Returning for another ambitious season of sci-fi is HBO’s Westworld – stream it on Neon from June 27. Everything feels like a logical continuation of what came before, says Tony Stamp, who continues to admire the show for its ambition.
When Westworld left the futuristic park of the title in its third season and plunged into the outside world circa 2053, I was delighted. What I came to realise was that a lot of people disagreed, thinking the show should have stayed put in the insular framing it had built for itself. But moving away from the ‘mystery box’ design of the first two seasons, sticking to one timeline, and dishing out a sizable number of the answers fans had been clamouring for still strikes me as a rewarding gambit.
Season three wasted no time catching up with Dolores and her plan to replace real people with robot counterparts, and introduced us to Caleb, a human member of a society controlled by the AI Rehoboam. Myriad other plots were spun, many of them confusing. When Rehoboam was destroyed and humanity released from its grasp, it seemed a pretty fitting end to the series as a whole: what began with robots being freed from slavery ended with humans doing the same.
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But a few scenes near the end set up new beginnings. The host Bernard was granted access to The Sublime (let’s call it robot heaven), before we saw him wake up covered in dust at an unknown future date. The Man in Black appeared to be killed, replaced with a host version by the villainous Charlotte (herself a version of Dolores in a different body… this is already getting complicated). Maeve found herself free to roam a world that appeared on the brink of collapse.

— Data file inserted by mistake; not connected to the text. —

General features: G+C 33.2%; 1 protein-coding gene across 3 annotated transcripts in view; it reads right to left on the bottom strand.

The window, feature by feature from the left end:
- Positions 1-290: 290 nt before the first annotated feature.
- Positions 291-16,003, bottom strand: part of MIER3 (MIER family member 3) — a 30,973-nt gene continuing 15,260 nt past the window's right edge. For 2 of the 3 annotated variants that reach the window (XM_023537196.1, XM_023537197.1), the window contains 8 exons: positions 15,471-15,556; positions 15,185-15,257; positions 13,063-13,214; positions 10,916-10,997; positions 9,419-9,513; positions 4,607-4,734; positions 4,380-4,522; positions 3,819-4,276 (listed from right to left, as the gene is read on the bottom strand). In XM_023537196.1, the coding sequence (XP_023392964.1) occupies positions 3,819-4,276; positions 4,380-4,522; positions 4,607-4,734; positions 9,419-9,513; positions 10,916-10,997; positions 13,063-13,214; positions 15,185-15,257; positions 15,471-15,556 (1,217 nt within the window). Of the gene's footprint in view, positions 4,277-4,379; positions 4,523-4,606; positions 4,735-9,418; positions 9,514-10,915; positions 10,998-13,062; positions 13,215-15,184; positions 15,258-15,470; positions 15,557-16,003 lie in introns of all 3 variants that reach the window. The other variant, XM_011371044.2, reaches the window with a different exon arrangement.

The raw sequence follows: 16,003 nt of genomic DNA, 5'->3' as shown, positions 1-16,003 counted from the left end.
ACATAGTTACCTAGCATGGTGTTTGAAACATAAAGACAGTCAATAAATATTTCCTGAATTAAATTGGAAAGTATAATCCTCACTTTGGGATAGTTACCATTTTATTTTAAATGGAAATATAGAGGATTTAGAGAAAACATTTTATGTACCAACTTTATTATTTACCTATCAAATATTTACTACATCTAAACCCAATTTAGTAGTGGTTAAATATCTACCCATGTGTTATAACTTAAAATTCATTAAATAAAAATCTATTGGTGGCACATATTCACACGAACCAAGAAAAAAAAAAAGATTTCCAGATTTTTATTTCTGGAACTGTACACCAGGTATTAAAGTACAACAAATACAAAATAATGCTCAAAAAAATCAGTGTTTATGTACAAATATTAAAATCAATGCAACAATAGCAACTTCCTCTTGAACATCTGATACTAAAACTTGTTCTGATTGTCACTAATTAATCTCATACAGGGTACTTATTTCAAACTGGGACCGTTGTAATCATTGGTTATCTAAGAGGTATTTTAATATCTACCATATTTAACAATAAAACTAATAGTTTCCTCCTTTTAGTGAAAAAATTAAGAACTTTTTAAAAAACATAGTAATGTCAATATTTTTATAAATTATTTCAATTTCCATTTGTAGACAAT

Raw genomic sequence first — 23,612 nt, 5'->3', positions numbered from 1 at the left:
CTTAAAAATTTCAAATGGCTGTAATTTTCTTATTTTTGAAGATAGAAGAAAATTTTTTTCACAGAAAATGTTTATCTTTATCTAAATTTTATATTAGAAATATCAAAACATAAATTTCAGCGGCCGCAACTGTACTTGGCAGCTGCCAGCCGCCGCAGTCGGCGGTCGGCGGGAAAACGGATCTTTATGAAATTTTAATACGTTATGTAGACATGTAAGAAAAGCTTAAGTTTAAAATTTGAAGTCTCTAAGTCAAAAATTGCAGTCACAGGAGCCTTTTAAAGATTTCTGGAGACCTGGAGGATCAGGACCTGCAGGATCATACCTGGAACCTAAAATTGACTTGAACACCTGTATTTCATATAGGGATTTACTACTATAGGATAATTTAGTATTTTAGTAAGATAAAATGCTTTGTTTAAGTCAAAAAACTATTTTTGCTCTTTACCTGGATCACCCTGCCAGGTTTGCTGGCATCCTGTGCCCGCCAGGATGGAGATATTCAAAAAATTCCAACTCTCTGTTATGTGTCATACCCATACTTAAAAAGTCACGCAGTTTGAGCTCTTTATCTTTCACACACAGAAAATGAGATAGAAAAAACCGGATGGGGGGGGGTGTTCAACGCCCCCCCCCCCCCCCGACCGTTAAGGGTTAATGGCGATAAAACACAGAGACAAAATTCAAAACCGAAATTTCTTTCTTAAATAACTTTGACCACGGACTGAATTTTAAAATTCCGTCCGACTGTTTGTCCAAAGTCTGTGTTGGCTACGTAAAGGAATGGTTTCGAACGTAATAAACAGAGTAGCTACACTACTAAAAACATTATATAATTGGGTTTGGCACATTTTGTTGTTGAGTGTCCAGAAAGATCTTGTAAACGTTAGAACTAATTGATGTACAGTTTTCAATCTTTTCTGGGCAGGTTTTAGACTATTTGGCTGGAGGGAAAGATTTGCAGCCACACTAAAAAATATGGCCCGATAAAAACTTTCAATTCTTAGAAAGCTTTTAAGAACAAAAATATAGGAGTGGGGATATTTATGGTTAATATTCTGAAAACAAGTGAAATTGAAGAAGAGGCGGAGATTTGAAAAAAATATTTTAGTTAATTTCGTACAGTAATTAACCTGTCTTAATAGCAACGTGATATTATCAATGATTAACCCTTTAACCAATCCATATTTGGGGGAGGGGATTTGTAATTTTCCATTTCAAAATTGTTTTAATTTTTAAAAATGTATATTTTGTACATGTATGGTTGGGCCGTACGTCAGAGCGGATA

Just digging through these plotlines is a mental workout, but that’s what I enjoy about the show. And after two seasons of ‘what is actually happening here’, it all felt slightly more within my grasp.
After the clean slate beginning of three, season four takes a different tack. We’re eased back into proceedings, not thrown in at the deep end. Everything feels like a logical continuation of what came before—honestly it feels like a much more normal TV show. At least… initially.
It’s hard to know how to approach things from here without spoiling the fun. I’ve seen the first four episodes, and suffice it to say Lisa Joy and Jonathan Nolan still enjoy messing with viewers’ heads. And I love having mine messed with.
Having your lead character die would present more of a problem for other shows, but following the demise of Evan Rachel Wood’s Dolores at the conclusion of season three, and her subsequent appearance this season playing ‘a brand new character’ according to the showrunners, it doesn’t take much thought to figure out what might be going on. After all, we’ve seen a lot of Doloreses at this stage (Delori?) Having said that, as per the last paragraph this team loves to pull the rug out from under you. So, who knows.